Newsletter: Governor on ‘What’s Next’ for Energy Policy and More on I&M Solar Tariff

Welcome to the weekly newsletter of the Michigan Energy Innovation Business Council (Michigan EIBC), the business voice for advanced energy in Michigan. Here’s what’s new this week:


In ‘What’s Next’ Speech, Gov. Whitmer Calls for Actions to Enact MI Healthy Climate Plan

On Wednesday Gov. Whitmer made energy policy a centerpiece of her speech about “what’s next” for Michigan, calling for a 100% clean energy standard, steps to accelerate the permitting of renewable energy projects and an expansion of energy efficiency.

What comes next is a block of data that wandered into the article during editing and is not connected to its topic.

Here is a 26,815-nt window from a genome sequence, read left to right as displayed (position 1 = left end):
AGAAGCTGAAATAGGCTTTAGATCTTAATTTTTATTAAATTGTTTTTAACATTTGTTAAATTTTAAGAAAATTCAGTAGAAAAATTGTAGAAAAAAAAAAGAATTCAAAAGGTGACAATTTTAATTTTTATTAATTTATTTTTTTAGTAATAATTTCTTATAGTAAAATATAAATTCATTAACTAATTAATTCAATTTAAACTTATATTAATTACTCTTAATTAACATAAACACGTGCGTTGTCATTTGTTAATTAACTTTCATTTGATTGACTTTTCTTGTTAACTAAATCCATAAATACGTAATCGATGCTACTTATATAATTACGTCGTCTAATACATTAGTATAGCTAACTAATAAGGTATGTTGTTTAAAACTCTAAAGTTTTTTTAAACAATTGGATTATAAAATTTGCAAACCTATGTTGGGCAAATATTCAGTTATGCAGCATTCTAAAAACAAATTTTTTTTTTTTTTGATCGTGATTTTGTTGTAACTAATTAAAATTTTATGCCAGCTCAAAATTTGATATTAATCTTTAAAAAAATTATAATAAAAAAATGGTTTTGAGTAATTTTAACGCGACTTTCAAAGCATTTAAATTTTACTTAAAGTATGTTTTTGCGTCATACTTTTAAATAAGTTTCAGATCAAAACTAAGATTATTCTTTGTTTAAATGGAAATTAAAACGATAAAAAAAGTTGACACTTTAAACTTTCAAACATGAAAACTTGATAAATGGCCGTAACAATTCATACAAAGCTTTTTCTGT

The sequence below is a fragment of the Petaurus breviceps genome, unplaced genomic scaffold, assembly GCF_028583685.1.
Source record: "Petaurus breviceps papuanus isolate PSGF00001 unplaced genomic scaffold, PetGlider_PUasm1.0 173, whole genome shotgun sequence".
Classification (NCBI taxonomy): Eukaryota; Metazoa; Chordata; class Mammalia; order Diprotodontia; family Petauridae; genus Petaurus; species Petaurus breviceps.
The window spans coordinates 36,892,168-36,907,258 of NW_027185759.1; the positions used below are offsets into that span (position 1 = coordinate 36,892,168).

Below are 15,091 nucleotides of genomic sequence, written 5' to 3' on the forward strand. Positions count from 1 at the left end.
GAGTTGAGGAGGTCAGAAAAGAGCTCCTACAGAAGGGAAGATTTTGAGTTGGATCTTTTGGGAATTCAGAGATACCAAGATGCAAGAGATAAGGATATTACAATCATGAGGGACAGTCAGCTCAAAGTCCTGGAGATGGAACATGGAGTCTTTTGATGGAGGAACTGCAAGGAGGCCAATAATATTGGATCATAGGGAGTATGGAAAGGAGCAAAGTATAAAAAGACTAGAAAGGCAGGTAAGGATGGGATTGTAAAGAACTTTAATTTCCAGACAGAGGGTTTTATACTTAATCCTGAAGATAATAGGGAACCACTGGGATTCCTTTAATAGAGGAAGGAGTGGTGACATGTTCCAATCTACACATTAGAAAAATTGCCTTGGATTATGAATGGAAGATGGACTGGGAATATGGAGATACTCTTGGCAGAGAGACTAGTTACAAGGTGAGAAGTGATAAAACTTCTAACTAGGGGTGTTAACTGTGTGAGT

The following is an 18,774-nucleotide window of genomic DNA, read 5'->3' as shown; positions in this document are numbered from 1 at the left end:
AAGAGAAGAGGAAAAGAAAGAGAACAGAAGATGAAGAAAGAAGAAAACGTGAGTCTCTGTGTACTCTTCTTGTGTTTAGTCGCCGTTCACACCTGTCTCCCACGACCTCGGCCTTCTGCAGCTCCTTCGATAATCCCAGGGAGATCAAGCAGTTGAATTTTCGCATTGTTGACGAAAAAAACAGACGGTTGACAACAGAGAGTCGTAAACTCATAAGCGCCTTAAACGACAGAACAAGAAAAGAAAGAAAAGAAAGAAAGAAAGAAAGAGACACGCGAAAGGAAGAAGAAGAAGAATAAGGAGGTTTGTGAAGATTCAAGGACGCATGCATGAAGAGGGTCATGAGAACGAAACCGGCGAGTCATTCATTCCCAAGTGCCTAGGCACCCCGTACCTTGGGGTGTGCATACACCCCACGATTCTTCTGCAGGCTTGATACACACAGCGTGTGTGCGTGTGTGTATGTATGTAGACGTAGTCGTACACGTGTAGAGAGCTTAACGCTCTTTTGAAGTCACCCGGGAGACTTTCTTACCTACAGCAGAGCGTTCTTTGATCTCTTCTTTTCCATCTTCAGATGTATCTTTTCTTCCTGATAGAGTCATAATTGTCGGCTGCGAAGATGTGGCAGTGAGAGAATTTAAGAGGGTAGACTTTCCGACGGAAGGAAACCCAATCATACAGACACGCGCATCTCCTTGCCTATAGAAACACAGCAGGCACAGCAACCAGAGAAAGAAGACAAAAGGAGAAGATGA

“By 2050, these actions would save Michigan families 5 and a half billion dollars in household energy costs, create 160,000 jobs and bring home 14.7 billion dollars in federal funding,” Whitmer said in her speech, citing numbers identified in a recent analysis of state-level clean energy policy by Michigan EIBC and Michigan EIBC member 5 Lakes Energy.

Whitmer urged Michiganders to recognize that environmental protection and economic growth go together, saying that “we can protect our natural resources and produce energy cheaper. We can bring supply chains home and reduce costs for families.”

The policies that Whitmer discussed in the speech as important to allow Michigan to reach the emissions reductions goals outlined in the MI Healthy Climate Plan were:

  • A 100% clean energy standard. HB 4759 and SB 271 are bills introduced to the legislature that would create this standard.